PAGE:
Top executives at Toyota Motor Corp. (TM) are concerned the automaker has built too many factories in the United States and are urging it to hit the brakes on new plant building, the Wall Street Journal reported on Wednesday on its Web site.

Former Toyota Chairman Hiroshi Okuda, the architect of Toyota's aggressive expansion outside Japan, and Shoichiro Toyoda, a senior member of Toyota's founding family, have expressed concerns that U.S. sales may not keep pace with the company's capacity increases, the Journal said.

Both men sit on the automaker's board.

A weak yen, meanwhile, is making it advantageous for Toyota to expand manufacturing capacity and export cars from Japan.

The strategic shift means new U.S. factories are unlikely anytime soon, according to the report.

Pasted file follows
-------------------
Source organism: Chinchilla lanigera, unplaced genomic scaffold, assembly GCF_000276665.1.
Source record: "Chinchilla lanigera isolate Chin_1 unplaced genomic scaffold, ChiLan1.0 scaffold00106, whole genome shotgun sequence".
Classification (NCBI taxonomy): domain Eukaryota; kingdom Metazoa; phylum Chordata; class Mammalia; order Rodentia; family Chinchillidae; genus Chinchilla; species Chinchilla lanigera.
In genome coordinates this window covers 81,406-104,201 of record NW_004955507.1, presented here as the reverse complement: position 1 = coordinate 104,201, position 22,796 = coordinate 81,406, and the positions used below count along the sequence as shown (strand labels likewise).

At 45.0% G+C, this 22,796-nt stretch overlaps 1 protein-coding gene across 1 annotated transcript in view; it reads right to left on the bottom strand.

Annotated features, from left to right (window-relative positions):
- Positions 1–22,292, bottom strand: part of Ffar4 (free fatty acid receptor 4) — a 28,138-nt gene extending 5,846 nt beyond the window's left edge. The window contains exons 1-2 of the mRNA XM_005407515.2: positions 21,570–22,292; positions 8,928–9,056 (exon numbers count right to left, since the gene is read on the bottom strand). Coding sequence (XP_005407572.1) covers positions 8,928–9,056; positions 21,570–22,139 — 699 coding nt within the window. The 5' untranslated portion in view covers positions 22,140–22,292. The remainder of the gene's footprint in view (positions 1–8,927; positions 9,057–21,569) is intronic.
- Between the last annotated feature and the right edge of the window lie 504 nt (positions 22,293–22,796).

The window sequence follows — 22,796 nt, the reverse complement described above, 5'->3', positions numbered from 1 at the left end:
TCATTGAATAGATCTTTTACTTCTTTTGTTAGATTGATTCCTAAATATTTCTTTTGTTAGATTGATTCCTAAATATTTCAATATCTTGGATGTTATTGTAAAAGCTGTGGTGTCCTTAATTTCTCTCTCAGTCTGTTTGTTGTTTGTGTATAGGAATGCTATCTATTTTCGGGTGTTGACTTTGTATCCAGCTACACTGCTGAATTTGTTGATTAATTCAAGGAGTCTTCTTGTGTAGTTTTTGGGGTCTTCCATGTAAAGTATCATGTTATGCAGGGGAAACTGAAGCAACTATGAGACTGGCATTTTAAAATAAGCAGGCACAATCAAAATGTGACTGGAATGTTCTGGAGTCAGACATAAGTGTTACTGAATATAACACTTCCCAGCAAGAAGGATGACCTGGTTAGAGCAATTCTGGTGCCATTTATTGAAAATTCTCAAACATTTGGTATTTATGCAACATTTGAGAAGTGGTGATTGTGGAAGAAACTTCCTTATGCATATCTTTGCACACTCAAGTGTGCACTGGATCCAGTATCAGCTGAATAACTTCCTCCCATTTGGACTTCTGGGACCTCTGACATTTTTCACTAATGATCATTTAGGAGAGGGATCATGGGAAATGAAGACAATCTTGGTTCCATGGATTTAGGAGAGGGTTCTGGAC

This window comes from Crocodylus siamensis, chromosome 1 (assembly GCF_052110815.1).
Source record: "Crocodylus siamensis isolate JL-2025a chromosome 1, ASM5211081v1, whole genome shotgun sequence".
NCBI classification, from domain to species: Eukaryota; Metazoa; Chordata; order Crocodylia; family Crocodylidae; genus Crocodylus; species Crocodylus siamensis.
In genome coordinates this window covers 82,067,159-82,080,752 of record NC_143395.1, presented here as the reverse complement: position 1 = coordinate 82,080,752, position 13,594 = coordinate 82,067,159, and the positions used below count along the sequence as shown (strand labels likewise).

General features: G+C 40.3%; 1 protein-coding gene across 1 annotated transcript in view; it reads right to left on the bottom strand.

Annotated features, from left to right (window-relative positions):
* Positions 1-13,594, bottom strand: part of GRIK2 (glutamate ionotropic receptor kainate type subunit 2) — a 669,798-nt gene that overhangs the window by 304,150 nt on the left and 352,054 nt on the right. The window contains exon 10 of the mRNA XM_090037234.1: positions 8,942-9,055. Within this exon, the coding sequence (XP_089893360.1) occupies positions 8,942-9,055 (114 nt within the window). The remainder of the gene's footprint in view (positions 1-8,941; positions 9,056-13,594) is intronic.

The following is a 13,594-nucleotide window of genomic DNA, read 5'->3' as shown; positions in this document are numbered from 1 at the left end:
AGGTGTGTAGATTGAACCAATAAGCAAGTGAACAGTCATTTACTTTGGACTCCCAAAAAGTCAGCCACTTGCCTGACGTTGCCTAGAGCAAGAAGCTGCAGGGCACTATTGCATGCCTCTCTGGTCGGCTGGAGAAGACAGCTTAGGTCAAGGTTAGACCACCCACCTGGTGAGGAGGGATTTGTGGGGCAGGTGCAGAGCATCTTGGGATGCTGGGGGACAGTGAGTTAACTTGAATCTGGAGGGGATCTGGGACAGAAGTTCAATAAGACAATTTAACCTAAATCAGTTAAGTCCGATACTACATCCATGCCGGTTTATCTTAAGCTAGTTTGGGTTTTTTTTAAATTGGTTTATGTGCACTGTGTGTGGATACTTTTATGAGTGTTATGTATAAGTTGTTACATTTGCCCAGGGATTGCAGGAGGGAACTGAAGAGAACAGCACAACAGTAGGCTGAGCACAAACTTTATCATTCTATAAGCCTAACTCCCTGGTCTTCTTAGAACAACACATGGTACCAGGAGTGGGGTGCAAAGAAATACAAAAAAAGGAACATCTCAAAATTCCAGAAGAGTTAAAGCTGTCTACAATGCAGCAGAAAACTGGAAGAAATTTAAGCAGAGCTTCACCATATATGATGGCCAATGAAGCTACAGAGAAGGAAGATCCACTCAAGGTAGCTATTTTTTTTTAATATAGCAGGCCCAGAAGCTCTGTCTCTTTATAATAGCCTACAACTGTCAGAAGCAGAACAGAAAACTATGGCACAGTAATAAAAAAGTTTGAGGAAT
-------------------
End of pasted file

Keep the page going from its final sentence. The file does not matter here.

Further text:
Tomomi Imai, a Toyota spokesman in Tokyo, declined comment on the report, saying only that the auto maker had made no decisions on new U.S. plants as it had announced a new factory in Mississippi earlier this year.

The Journal said as a result of its strategy shift, Toyota scaled back plans for the $1.3 billion Mississippi assembly plant.

The plant was originally to have an annual production capacity of 200,000 units and open in 2009, it said. Instead the company announced it would have a capacity of 150,000 and open in 2010.

If U.S. demand for Toyota vehicles continues to climb, the company would likely respond by adding second assembly lines at existing plants rather than building new ones, it said.

It would also reduce U.S. labour costs by revamping its pay policies, aligning hourly wages for new hires more closely with prevailing manufacturing pay in regions where each plant is located, the paper said.